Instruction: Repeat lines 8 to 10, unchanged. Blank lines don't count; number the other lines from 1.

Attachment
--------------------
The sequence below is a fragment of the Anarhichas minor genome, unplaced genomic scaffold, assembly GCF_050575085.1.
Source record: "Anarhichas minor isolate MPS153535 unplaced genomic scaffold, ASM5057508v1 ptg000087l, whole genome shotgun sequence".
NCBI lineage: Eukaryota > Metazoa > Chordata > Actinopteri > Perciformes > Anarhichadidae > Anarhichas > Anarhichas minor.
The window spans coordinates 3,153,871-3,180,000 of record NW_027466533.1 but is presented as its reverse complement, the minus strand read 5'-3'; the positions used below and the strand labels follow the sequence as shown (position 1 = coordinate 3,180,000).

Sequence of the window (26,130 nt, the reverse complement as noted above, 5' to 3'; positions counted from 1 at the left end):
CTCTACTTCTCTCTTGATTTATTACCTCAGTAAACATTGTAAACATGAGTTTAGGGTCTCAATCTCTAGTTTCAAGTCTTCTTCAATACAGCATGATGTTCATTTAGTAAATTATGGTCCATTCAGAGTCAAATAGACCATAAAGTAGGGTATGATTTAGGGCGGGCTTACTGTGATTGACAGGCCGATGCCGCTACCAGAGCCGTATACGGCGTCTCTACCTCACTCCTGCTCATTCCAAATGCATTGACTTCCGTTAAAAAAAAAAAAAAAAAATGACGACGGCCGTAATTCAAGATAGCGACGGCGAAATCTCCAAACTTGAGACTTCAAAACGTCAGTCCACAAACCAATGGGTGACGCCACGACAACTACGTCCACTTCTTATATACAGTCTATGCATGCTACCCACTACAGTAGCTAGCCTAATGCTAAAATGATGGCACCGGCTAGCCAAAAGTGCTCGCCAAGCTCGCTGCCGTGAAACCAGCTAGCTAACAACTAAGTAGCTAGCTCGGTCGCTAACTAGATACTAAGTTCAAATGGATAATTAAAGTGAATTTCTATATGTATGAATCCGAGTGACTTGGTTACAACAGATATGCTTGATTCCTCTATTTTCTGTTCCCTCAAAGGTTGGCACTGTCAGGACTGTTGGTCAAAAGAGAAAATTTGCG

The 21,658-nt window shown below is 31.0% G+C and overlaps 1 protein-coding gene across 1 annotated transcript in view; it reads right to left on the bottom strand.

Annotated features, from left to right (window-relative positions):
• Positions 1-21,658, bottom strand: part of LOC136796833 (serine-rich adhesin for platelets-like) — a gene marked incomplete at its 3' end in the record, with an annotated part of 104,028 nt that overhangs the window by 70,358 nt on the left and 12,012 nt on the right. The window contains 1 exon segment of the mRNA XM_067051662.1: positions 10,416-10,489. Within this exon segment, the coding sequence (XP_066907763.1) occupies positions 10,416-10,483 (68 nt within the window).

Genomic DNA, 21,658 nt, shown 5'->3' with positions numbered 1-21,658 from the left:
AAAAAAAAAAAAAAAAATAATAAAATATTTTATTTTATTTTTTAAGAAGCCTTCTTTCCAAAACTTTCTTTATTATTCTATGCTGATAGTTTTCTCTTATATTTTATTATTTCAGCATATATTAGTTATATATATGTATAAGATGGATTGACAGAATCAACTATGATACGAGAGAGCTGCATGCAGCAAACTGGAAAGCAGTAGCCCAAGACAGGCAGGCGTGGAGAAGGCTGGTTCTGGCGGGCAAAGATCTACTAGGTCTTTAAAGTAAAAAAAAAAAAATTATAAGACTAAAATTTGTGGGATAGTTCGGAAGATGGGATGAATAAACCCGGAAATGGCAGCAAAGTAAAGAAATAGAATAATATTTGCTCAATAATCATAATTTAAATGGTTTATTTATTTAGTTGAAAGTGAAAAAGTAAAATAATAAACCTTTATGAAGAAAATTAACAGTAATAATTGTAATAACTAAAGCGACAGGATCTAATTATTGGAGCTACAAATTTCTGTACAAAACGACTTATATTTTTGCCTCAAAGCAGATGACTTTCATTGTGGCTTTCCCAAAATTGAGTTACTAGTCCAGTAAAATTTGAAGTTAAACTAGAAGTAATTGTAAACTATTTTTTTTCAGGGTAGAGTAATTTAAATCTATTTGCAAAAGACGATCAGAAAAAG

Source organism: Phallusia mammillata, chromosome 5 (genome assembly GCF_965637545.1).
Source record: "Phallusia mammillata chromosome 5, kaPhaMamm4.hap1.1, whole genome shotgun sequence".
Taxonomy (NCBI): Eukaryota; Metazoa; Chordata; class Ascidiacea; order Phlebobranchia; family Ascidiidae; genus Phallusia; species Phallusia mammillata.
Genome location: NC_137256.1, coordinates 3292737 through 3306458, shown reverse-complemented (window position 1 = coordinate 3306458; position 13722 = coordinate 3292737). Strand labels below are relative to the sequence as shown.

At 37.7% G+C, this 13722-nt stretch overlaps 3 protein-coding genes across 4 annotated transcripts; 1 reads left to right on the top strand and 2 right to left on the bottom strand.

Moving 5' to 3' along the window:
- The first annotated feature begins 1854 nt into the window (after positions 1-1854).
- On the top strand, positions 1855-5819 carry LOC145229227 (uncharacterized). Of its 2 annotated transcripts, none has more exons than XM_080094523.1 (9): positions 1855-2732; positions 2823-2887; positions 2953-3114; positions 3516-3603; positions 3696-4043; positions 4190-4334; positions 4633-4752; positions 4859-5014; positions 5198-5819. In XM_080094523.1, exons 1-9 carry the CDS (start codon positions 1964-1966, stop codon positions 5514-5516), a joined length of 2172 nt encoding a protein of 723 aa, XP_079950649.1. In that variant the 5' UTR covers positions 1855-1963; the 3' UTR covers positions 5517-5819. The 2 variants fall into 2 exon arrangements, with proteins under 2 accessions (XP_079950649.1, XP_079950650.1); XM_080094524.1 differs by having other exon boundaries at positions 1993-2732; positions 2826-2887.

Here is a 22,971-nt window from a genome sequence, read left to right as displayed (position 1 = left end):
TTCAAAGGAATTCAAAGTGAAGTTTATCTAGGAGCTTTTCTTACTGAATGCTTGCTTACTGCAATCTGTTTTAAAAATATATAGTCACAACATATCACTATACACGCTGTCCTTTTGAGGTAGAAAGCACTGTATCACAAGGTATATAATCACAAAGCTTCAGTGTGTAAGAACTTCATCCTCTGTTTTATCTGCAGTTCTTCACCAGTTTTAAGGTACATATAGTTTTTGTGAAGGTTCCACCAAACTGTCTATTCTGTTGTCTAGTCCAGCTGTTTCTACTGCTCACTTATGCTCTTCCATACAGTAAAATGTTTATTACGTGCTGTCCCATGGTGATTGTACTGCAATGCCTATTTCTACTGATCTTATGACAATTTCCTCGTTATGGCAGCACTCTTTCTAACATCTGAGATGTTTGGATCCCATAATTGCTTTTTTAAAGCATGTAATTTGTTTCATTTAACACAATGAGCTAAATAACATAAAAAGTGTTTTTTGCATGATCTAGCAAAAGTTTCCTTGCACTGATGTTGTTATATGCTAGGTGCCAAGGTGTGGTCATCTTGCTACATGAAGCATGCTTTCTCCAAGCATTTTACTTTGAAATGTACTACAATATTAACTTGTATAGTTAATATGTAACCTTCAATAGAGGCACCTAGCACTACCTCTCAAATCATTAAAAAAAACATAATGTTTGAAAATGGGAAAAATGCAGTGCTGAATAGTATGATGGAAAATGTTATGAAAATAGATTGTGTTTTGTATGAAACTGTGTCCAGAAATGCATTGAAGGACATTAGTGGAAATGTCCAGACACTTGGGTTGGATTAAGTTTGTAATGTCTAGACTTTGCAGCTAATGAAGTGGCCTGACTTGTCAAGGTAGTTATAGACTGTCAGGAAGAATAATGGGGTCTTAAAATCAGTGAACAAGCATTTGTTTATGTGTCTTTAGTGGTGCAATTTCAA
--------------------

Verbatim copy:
Annotated features, from left to right (window-relative positions):
• Positions 1-21,658, bottom strand: part of LOC136796833 (serine-rich adhesin for platelets-like) — a gene marked incomplete at its 3' end in the record, with an annotated part of 104,028 nt that overhangs the window by 70,358 nt on the left and 12,012 nt on the right. The window contains 1 exon segment of the mRNA XM_067051662.1: positions 10,416-10,489. Within this exon segment, the coding sequence (XP_066907763.1) occupies positions 10,416-10,483 (68 nt within the window).

Genomic DNA, 21,658 nt, shown 5'->3' with positions numbered 1-21,658 from the left: